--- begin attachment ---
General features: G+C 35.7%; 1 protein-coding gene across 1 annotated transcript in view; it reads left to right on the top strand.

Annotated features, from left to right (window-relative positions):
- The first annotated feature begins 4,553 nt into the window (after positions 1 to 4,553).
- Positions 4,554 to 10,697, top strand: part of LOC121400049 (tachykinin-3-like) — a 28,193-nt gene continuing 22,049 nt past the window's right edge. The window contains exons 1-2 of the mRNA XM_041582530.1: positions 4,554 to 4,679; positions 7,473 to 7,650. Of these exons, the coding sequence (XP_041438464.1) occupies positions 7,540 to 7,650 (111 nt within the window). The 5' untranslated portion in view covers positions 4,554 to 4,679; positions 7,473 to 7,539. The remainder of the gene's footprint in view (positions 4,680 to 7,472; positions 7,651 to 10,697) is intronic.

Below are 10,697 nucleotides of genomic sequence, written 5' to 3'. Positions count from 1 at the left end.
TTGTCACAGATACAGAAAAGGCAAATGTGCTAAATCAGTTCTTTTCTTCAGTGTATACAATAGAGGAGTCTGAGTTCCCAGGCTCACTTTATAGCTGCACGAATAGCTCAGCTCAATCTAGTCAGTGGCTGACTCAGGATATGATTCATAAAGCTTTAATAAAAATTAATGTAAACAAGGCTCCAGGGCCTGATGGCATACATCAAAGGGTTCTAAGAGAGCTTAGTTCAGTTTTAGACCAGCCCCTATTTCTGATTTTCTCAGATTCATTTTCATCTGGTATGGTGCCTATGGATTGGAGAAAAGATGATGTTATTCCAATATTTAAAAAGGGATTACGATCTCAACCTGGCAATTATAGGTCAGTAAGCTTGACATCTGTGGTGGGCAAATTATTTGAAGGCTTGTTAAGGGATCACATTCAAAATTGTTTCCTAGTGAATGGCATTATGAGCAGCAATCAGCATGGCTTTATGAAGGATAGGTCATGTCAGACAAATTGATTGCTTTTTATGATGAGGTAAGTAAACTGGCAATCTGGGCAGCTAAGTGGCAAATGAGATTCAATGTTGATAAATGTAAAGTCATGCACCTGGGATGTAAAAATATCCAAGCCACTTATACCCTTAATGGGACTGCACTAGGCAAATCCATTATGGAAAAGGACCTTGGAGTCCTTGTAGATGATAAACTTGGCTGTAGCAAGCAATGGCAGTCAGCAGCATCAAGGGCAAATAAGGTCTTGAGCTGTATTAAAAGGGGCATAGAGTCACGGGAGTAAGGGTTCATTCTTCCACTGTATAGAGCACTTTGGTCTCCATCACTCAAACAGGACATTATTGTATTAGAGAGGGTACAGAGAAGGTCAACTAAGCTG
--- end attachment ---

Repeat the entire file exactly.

General features: G+C 35.7%; 1 protein-coding gene across 1 annotated transcript in view; it reads left to right on the top strand.

Annotated features, from left to right (window-relative positions):
- The first annotated feature begins 4,553 nt into the window (after positions 1 to 4,553).
- Positions 4,554 to 10,697, top strand: part of LOC121400049 (tachykinin-3-like) — a 28,193-nt gene continuing 22,049 nt past the window's right edge. The window contains exons 1-2 of the mRNA XM_041582530.1: positions 4,554 to 4,679; positions 7,473 to 7,650. Of these exons, the coding sequence (XP_041438464.1) occupies positions 7,540 to 7,650 (111 nt within the window). The 5' untranslated portion in view covers positions 4,554 to 4,679; positions 7,473 to 7,539. The remainder of the gene's footprint in view (positions 4,680 to 7,472; positions 7,651 to 10,697) is intronic.

Below are 10,697 nucleotides of genomic sequence, written 5' to 3'. Positions count from 1 at the left end.
TTGTCACAGATACAGAAAAGGCAAATGTGCTAAATCAGTTCTTTTCTTCAGTGTATACAATAGAGGAGTCTGAGTTCCCAGGCTCACTTTATAGCTGCACGAATAGCTCAGCTCAATCTAGTCAGTGGCTGACTCAGGATATGATTCATAAAGCTTTAATAAAAATTAATGTAAACAAGGCTCCAGGGCCTGATGGCATACATCAAAGGGTTCTAAGAGAGCTTAGTTCAGTTTTAGACCAGCCCCTATTTCTGATTTTCTCAGATTCATTTTCATCTGGTATGGTGCCTATGGATTGGAGAAAAGATGATGTTATTCCAATATTTAAAAAGGGATTACGATCTCAACCTGGCAATTATAGGTCAGTAAGCTTGACATCTGTGGTGGGCAAATTATTTGAAGGCTTGTTAAGGGATCACATTCAAAATTGTTTCCTAGTGAATGGCATTATGAGCAGCAATCAGCATGGCTTTATGAAGGATAGGTCATGTCAGACAAATTGATTGCTTTTTATGATGAGGTAAGTAAACTGGCAATCTGGGCAGCTAAGTGGCAAATGAGATTCAATGTTGATAAATGTAAAGTCATGCACCTGGGATGTAAAAATATCCAAGCCACTTATACCCTTAATGGGACTGCACTAGGCAAATCCATTATGGAAAAGGACCTTGGAGTCCTTGTAGATGATAAACTTGGCTGTAGCAAGCAATGGCAGTCAGCAGCATCAAGGGCAAATAAGGTCTTGAGCTGTATTAAAAGGGGCATAGAGTCACGGGAGTAAGGGTTCATTCTTCCACTGTATAGAGCACTTTGGTCTCCATCACTCAAACAGGACATTATTGTATTAGAGAGGGTACAGAGAAGGTCAACTAAGCTG